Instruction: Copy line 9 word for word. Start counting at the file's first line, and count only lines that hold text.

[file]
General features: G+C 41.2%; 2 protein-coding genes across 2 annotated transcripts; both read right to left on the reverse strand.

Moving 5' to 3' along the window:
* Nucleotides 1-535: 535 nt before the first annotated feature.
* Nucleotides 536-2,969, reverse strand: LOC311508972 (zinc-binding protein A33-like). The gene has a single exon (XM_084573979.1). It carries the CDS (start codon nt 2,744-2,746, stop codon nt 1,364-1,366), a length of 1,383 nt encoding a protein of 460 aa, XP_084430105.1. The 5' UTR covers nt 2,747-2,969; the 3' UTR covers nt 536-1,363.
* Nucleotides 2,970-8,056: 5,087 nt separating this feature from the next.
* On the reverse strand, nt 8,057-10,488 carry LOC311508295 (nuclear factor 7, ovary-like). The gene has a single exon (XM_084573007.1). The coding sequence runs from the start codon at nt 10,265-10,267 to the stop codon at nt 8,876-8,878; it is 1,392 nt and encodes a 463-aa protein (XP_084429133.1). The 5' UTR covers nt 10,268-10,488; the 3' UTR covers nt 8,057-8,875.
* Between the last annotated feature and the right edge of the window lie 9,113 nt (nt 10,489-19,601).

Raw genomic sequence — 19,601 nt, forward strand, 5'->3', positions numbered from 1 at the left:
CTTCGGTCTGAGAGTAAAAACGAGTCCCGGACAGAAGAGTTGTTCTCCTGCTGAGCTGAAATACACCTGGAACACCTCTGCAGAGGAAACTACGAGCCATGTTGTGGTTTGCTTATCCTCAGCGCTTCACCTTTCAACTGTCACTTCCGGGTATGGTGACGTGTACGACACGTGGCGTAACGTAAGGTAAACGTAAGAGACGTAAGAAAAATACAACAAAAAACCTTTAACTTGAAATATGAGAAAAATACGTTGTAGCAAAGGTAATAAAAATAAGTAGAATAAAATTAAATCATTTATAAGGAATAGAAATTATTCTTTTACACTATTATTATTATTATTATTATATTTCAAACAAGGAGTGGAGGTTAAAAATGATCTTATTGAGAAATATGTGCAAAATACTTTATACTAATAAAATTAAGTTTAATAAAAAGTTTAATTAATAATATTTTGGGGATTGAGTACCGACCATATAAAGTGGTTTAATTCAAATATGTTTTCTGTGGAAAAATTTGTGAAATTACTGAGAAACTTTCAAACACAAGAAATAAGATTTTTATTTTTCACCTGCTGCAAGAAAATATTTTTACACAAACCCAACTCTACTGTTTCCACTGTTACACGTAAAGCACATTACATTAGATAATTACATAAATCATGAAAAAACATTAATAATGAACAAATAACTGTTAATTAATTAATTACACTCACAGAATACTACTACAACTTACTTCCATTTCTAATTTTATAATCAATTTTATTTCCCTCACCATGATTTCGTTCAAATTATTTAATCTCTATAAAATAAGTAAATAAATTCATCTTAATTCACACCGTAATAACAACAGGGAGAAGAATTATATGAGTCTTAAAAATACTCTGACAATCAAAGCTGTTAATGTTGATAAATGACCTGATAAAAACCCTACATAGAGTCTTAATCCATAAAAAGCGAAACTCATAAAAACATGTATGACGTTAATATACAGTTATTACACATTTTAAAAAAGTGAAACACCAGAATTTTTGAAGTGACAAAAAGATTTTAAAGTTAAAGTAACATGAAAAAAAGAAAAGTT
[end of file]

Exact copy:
CTTCGGTCTGAGAGTAAAAACGAGTCCCGGACAGAAGAGTTGTTCTCCTGCTGAGCTGAAATACACCTGGAACACCTCTGCAGAGGAAACTACGAGCCATGTTGTGGTTTGCTTATCCTCAGCGCTTCACCTTTCAACTGTCACTTCCGGGTATGGTGACGTGTACGACACGTGGCGTAACGTAAGGTAAACGTAAGAGACGTAAGAAAAATACAACAAAAAACCTTTAACTTGAAATATGAGAAAAATACGTTGTAGCAAAGGTAATAAAAATAAGTAGAATAAAATTAAATCATTTATAAGGAATAGAAATTATTCTTTTACACTATTATTATTATTATTATTATATTTCAAACAAGGAGTGGAGGTTAAAAATGATCTTATTGAGAAATATGTGCAAAATACTTTATACTAATAAAATTAAGTTTAATAAAAAGTTTAATTAATAATATTTTGGGGATTGAGTACCGACCATATAAAGTGGTTTAATTCAAATATGTTTTCTGTGGAAAAATTTGTGAAATTACTGAGAAACTTTCAAACACAAGAAATAAGATTTTTATTTTTCACCTGCTGCAAGAAAATATTTTTACACAAACCCAACTCTACTGTTTCCACTGTTACACGTAAAGCACATTACATTAGATAATTACATAAATCATGAAAAAACATTAATAATGAACAAATAACTGTTAATTAATTAATTACACTCACAGAATACTACTACAACTTACTTCCATTTCTAATTTTATAATCAATTTTATTTCCCTCACCATGATTTCGTTCAAATTATTTAATCTCTATAAAATAAGTAAATAAATTCATCTTAATTCACACCGTAATAACAACAGGGAGAAGAATTATATGAGTCTTAAAAATACTCTGACAATCAAAGCTGTTAATGTTGATAAATGACCTGATAAAAACCCTACATAGAGTCTTAATCCATAAAAAGCGAAACTCATAAAAACATGTATGACGTTAATATACAGTTATTACACATTTTAAAAAAGTGAAACACCAGAATTTTTGAAGTGACAAAAAGATTTTAAAGTTAAAGTAACATGAAAAAAAGAAAAGTT